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No decisive progress in Brexit talks: EU negotiator

The European Union’s chief Brexit negotiator on Thursday said no decisive progress had been made in the discussions regarding the United Kingdom’s withdrawal from the bloc.

Following a third round of Brexit negotiations, Michel Barnier told journalists gathered at the European Commission in Brussels that at the current state of progress, he was far from being able to advise the European Council on the future relationship between London and Brussels, Efe news reported.

“We did not get any decisive progress on any of the principal subjects,” Barnier said, adding, however, that talks on the future border situation between the Republic of Ireland — an EU member state — and Northern Ireland — a region of the UK — had been fruitful.

Maintaining a soft Irish border is one of the key EU principals in the bloc’s approach to the preliminary stages of the talks, as well as the fate of citizens’ rights and financial obligations on the part of the UK, the report said.

Barnier said he felt that the UK negotiation team, headed by Brexit Secretary David Davis, did not feel obligated to honour its legal commitments to several EU plans and initiatives, some of which are due to last until 2020.

“With such uncertainty, how can we build trust and start discussing a future relationship?” Barnier said.

Davis, whose job was created in Prime Minister Theresa May’s Conservative Cabinet following the Brexit referendum in June 2016, said the UK would examine its legal obligations to the EU “line by line”.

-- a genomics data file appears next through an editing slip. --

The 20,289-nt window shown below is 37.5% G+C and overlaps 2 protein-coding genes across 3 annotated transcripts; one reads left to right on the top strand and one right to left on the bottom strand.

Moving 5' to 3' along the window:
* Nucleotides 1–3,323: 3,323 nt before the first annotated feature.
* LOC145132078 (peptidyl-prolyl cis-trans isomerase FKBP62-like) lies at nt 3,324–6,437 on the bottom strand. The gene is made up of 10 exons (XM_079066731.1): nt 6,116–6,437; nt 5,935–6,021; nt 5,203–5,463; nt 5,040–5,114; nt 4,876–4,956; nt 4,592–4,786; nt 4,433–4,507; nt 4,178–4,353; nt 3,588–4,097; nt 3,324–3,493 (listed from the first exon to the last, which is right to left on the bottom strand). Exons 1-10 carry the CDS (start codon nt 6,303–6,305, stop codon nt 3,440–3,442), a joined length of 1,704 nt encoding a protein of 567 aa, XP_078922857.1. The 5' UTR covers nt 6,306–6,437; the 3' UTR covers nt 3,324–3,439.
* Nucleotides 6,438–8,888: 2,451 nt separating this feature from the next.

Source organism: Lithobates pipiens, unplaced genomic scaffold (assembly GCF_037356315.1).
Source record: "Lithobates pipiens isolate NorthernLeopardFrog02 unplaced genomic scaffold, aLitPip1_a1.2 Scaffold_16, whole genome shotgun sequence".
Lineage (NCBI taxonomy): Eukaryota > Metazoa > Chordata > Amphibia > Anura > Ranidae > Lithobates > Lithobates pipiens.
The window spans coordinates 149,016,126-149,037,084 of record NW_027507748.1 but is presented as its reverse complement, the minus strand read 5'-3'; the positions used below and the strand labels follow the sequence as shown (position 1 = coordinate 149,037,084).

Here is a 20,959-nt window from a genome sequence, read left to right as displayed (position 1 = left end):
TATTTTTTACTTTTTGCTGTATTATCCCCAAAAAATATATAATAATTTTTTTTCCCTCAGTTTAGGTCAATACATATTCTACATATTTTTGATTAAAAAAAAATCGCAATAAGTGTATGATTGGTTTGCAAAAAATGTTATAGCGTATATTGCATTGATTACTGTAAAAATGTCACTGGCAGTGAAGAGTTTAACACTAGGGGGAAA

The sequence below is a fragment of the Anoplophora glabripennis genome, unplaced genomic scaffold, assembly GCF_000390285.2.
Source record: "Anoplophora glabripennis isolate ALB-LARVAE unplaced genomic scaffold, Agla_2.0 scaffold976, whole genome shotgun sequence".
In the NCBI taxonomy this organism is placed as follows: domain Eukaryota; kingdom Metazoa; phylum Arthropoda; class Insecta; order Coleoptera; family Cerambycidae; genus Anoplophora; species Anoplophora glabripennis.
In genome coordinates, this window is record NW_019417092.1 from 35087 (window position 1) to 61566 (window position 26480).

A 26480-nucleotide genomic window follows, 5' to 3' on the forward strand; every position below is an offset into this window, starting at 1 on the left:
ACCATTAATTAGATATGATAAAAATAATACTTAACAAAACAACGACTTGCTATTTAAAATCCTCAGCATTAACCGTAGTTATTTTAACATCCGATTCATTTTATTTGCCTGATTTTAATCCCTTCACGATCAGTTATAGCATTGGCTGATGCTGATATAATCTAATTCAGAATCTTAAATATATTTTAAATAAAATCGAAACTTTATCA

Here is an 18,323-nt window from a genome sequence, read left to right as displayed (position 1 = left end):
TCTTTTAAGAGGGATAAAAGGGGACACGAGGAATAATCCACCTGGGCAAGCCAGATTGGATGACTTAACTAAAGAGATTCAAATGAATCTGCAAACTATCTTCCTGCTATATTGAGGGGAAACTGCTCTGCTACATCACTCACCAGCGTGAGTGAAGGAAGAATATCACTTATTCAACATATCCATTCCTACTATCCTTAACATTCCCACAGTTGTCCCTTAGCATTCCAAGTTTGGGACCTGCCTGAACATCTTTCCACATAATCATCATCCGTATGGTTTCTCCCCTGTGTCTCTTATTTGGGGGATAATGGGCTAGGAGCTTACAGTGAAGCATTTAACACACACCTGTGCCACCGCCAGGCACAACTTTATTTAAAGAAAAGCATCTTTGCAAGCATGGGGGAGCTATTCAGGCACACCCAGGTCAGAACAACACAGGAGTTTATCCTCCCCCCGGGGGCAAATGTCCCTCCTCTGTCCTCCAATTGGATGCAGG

Contradicting Barnier’s criticism of slow progress in the talks, Davis said the UK’s approach so far had been more pragmatic than that of the EU and insisted that concrete progress had been made.

The British government has previously advocated for future UK-EU trade discussions to be held at the same time as the preliminary Brexit talks. However, the EU has insisted that its three key points — which include tallying up a UK divorce bill — must be agreed upon before a future relationship can be hammered out.

“Our discussions this week have exposed yet again that the UK’s approach is substantially more flexible and pragmatic than that of the EU as it avoids unnecessary disruption for businesses and consumers,” he said.

Barnier said time was flying and, for that reason, his negotiation team was willing to pick up the intensity of the talks.

The UK is due to be fully withdrawn from the EU by March 29, 2019, exactly two years after May triggered Article 50 of the Lisbon Treaty — the official mechanism to secede from the supranational organisation.

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